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Dream Messenger.

At age three, Masao Fudo was stolen from his mother by his father, who then promptly died. Masao winds up - reborn as Matthew Katagiri - in a New York City orphanage in the business of renting its charges (by the day, week, or longer) to people who want to taste or relive the joys of parenthood. To help him survive these stressful and identity - muddying experiences, Matthew conjures a "guardian spirit" or alter ego named Mikainaito with whom he continues to converse into adulthood when we meet him, now twenty-eight years old, living in Tokyo, and earning a living as a "professional friend and lover." Meanwhile, after twenty-five years of wheel-spinning, Matthew's mother (herself now back in Tokyo and the wealthy widow of an "infamous land speculator" with mob connections) has decided to locate her son, hiring an eccentric, washed-up novelist and a securities analyst/former beauty queen to track him down. Their yo-yoing search takes them from a prison outside Tokyo to New York City and back and brings them into contact with a host of more or less odd characters who might have some knowledge of Matthew's whereabouts.

Shimada, who has been touted in the New York Times as "one of the major new Japanese voices," works hard to make this storyline, by turns threadbare and self-consciously quirky, more than a divertissement enlivened by New Age-ish excursions into the paranormal (Matthew's guardian spirit is able to visit other people's dreams), forays down Tokyo's meaner streets (including encounters with street gangs and visits to gay bars and sex hotels), and glimpses into the disaffected lives of the young that seem cribbed from Brett Easton Ellis. There are rants against what Japan has become, a relentless equation drawn between the rental child business and the commodification of all personal relationships today, speculations on the need for a radical change in human consciousness, no end of "masters" dishing up advice on the art of living, and a half-hearted effort to blur the line separating dream from reality.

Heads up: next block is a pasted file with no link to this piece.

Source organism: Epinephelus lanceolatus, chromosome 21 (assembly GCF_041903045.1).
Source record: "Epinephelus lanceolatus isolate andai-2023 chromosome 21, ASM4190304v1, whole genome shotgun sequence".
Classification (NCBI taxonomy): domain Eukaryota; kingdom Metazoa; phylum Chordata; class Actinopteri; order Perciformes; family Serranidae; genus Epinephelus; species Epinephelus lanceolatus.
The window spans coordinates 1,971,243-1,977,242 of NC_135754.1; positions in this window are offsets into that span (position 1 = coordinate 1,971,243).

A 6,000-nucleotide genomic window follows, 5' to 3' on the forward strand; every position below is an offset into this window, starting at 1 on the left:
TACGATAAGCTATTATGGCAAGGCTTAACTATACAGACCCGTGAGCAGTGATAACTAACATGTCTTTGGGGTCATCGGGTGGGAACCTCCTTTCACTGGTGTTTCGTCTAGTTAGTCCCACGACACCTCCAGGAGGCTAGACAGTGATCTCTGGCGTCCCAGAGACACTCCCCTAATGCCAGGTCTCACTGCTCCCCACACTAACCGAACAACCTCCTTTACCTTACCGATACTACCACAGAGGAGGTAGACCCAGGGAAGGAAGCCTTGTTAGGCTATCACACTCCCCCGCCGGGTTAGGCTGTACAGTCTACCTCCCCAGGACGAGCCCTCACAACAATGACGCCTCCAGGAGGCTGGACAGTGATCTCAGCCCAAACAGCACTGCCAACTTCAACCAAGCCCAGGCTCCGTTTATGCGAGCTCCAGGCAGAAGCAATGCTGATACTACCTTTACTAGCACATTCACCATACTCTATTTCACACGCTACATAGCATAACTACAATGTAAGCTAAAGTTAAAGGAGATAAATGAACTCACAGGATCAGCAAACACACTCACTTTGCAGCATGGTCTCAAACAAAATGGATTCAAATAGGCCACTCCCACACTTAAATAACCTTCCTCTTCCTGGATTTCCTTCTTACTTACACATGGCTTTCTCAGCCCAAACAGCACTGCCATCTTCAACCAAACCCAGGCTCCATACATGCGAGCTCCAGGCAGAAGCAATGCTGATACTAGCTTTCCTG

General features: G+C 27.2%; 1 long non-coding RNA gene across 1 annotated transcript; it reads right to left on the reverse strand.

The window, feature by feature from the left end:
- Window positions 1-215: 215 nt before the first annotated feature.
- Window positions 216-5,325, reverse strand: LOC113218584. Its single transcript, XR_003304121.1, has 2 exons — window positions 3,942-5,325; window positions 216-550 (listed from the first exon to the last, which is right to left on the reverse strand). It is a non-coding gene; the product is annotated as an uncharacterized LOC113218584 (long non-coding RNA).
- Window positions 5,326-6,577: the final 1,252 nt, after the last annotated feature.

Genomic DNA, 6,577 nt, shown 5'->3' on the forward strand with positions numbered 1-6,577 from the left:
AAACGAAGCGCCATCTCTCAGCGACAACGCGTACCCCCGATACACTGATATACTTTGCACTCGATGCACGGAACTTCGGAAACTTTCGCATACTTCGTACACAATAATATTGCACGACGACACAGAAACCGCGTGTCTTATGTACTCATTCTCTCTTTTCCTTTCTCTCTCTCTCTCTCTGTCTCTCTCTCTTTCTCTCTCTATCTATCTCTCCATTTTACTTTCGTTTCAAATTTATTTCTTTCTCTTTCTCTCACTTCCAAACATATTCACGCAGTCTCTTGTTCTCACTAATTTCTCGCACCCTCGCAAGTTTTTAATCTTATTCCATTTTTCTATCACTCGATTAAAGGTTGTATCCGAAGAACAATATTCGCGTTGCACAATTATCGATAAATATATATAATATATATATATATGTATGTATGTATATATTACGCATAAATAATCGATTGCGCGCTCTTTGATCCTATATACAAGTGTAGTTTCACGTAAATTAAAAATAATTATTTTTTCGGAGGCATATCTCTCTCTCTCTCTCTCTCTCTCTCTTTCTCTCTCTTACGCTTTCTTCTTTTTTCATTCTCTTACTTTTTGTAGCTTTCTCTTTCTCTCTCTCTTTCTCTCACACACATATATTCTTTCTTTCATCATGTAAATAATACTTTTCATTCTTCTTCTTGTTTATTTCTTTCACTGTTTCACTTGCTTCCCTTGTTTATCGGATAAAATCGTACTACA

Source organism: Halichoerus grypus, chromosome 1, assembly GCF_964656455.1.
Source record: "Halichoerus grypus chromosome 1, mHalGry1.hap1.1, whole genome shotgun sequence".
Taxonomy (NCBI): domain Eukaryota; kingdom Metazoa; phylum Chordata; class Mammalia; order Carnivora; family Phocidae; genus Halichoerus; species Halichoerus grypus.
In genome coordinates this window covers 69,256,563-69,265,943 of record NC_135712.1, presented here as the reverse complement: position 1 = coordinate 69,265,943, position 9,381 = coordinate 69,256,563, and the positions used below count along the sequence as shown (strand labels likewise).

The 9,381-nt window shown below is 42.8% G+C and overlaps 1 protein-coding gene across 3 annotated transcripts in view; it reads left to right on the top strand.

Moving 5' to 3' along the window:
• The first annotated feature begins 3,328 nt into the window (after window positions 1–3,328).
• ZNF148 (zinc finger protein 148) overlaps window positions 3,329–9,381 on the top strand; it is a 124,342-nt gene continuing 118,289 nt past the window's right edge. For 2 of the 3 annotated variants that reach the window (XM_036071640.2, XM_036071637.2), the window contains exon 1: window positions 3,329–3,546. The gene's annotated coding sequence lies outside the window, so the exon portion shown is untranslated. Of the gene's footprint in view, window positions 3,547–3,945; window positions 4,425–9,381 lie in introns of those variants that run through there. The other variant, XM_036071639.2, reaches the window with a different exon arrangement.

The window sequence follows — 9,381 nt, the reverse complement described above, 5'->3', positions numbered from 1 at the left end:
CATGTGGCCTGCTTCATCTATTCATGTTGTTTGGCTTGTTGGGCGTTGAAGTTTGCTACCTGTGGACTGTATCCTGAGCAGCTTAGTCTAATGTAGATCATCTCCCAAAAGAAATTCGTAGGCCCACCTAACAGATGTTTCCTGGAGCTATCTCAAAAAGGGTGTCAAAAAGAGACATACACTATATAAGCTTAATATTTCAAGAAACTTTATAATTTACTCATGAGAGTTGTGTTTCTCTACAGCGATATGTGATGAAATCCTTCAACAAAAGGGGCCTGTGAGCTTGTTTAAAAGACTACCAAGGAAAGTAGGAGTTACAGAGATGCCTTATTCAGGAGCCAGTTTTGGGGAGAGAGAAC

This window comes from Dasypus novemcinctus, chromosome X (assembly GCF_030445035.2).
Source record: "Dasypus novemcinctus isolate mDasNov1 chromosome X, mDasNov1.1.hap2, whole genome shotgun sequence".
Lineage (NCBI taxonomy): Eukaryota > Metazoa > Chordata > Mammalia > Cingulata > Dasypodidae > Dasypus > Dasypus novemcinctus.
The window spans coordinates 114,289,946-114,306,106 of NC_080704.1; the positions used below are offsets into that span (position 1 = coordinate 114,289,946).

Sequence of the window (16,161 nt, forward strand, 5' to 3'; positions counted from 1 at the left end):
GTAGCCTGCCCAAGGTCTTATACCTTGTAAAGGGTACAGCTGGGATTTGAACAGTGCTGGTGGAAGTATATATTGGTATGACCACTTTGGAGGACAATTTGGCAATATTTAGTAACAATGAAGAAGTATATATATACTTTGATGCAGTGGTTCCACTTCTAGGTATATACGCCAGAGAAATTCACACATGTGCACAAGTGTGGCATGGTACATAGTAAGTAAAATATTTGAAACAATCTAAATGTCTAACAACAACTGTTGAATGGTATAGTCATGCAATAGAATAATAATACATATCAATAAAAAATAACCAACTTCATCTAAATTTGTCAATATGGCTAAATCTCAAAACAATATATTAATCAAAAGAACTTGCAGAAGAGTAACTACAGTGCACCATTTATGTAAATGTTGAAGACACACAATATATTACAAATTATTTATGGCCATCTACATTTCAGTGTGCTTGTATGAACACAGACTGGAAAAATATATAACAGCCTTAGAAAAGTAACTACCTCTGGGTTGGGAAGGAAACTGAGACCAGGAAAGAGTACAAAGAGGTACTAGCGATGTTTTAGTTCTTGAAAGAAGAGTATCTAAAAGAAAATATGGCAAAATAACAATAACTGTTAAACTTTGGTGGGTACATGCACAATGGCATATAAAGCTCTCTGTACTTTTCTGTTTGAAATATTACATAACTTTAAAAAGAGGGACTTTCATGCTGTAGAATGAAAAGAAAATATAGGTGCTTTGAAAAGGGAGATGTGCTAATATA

The problem is that nothing here quite comes off - the "dream messenger" business is never fully exploited, remaining mostly an oddity of Matthew's even odder personality; the plot fizzles out; and the prose tries very hard to be hip but is flat and strained, like an undercover cop trying to mingle outside a rock concert. The book never attains the effortless magic of Haruki Murakami, whose work seems a decided influence on Shimada, or of Richard Brautigan, the master of eccentric understatement whose mark can be found on both Murakami and Shimada. On the basis of Dream Messenger and his novella "Divertimento for Leftists," Shimada may be a writer to watch, but one hopes this novel is not the high point of his career.
COPYRIGHT 1993 Review of Contemporary Fiction
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Copyright 1993 Gale, Cengage Learning. All rights reserved.

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Author:Horvath, Brooke
Publication:The Review of Contemporary Fiction
Article Type:Book Review
Date:Jun 22, 1993
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